When you compare German cooking to French cooking, some may say at first glance that French cooking is more sophisticated. And on one level that may be true. To be a good French saucier, one has to have a deep level of knowledge about the complex French sauces. But its’ not as if German food is less flavorful, it’s just less fussy. With German cooking, as with other things German, it’s all about efficiency. And one perfect example of that shows up in my family’s German recipes.
Before boullion cubes, the Victorian era cook had to make their own beef stock. They’d get beef bones, feet, maybe even beef heads from the local butcher, and boil them to extract the flavor for soups and sauces. Who has three hours to make your own stock? My good friend Manolo, from Puerto Rico, makes his own sofrito ahead, which goes in rice and beans, and many other of his family dishes, and puts it in one-use portions in an ice cube tray, which I think is brilliant. It’s a similar time saving method that still allows for a home cooked meal.
The German Hausfrau has had a similar shortcut to thicken their sauces and soups since the antebellum period in immigrant America. This particular shortcut is dropping in stale gingersnaps into a sauce, particularly a sweet and sour one, to act as a roux. In French cooking, a roux is the thickener. It involves browning flour with butter or another fat to a dark golden color. The darker the roux, the less thickening power it has. Creole cooking in the South and particularly Louisiana, uses file, a mixture of ground leaves and spices taken from Native American cooking, to thicken their standard gumbos. But the Germans skip all that flour browning and watching by just adding gingersnaps. The cookies also bring a bit of cloves, ginger, and sweetness to create a tangy sauce.
In my family’s recipes this shows up in the sweet and sour sauce that is served with my great grandmother’s sauerbraten. Great Grandma Muchorowski might have even used local Over-the-Rhine company, Streitman Biscuits’, gingersnaps in her Sunday Sauerbraten. Other recipes that pair vinegar and sweetness also incorporate the gingersnap thickening method. I’ve found old recipes for sweet and sour beef tongue sauce that use this. Also, very old local German recipes for mock turtle soup incorporate the little cookie as a thickening agent. A recipe for sweet and sour cabbage soup does similarly. Lubchow’s in New York City, the longest running German restaurant in the Big Apple, used gingersnaps to thicken their sauerbraten. Even noted Louisiana Cajun chef, Paul Prudhomme, served a roast pork with gingersnap gravy at his restaurant, K-Paul’s.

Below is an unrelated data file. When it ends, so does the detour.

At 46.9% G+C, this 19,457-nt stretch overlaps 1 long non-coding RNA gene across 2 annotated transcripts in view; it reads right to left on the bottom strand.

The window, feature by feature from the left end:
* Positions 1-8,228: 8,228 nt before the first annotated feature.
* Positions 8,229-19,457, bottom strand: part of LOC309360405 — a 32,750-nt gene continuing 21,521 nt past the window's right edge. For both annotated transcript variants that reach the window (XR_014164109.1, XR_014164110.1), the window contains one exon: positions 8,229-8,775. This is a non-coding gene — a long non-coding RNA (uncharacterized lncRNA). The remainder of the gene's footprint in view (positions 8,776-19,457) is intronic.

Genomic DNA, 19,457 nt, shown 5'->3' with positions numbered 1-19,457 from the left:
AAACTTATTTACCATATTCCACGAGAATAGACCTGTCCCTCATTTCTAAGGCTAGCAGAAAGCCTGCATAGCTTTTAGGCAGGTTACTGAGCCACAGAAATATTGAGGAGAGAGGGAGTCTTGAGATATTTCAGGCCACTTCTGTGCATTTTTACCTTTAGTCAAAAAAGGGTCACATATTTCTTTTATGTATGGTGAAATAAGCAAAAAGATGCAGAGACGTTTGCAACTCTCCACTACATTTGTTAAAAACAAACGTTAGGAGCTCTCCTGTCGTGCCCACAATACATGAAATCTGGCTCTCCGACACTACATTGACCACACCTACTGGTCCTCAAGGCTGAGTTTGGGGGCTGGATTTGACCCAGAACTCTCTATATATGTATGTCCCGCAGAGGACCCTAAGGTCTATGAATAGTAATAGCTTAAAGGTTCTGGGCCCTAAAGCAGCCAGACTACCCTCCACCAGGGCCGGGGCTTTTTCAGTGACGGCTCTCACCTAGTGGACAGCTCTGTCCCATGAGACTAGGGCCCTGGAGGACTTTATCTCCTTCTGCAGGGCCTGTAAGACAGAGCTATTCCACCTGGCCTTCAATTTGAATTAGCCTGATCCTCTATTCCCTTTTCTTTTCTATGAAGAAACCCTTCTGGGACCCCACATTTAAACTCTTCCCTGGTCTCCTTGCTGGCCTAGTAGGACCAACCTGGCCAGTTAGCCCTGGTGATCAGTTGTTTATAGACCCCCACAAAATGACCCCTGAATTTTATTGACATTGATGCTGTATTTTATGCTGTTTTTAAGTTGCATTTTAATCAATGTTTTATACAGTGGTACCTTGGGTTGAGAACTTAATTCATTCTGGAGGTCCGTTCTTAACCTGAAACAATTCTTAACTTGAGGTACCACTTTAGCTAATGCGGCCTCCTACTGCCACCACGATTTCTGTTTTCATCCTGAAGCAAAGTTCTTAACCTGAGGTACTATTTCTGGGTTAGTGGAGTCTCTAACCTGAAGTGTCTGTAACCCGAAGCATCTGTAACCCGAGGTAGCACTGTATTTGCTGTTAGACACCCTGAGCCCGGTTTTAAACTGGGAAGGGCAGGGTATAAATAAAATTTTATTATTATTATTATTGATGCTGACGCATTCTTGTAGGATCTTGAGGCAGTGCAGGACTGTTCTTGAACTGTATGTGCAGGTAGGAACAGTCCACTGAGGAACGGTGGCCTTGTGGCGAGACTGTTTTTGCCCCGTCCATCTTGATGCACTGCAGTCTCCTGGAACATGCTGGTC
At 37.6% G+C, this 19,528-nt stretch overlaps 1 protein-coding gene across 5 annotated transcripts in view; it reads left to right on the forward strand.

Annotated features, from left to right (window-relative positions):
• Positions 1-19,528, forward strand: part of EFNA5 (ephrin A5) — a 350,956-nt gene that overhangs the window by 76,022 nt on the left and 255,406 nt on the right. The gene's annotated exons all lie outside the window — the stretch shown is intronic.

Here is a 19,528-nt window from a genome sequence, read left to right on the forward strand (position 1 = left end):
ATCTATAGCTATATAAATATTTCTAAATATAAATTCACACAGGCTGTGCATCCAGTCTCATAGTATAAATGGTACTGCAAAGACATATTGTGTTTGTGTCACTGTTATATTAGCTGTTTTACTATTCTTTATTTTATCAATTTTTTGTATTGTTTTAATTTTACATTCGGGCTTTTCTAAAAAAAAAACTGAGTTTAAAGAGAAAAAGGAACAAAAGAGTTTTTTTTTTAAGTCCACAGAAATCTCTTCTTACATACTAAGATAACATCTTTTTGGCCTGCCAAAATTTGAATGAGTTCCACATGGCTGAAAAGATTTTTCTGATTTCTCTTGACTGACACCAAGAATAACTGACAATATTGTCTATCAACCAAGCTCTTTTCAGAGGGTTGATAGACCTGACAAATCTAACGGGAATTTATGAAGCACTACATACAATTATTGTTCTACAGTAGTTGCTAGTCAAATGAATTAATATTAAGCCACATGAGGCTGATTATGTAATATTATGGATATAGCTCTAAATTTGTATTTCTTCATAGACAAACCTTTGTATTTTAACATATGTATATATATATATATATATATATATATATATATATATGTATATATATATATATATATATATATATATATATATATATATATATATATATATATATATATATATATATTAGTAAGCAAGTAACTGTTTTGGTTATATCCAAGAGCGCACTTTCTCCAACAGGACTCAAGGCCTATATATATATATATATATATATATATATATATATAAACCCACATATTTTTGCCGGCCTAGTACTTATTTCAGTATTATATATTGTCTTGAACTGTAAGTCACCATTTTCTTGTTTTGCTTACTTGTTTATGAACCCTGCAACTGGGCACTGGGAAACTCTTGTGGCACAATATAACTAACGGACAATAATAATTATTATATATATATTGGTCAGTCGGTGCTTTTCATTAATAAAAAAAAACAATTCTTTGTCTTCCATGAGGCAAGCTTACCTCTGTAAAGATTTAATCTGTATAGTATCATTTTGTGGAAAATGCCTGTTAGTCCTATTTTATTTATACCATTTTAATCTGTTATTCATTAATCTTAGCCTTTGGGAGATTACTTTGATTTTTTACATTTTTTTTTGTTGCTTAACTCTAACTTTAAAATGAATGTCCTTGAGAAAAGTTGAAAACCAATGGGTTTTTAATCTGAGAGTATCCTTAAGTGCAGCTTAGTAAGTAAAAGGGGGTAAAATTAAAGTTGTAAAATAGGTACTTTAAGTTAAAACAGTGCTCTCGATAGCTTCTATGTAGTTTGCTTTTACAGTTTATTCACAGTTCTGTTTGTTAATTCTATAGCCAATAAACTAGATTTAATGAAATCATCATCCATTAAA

Not only is this a time saver, it’s also frugality. It would take a lot of cornstarch to do the same thickening that a few gingersnaps do very quickly. Leave it to that pfennig pinching Hausfrau to come up with this. Before commercial gingersnaps from Nabisco, they might use stale lebkucken or gingerbread around for the holidays or over the Winter, which is when these sweet and sour hearty meat recipes are served. Other older German recipes call for schwartzbrot or black bread crumbles as thickening agent in sauerbraten. The gingersnap method was so widely used that Good Housekeeping listed 15 gingersnaps as equal to one cup of roux flour.
And the origin of this German roux goes back even further to a dish from Flanders (the northern European area encompasing France, Belgium and Holland called Carbonnade a la Flamande. It’s the Germanic answer to the French Boeuf Bourguignon. Southern German cooking in Swabia and Bavaria use a thickened browne Bruhe or brown broth that’s served over Jaeger schnitzel.
So the next time you have that delicious sauerbraten, thank that nameless Germanic immigrant housewife who invented the GTM – gingersnap thickening method.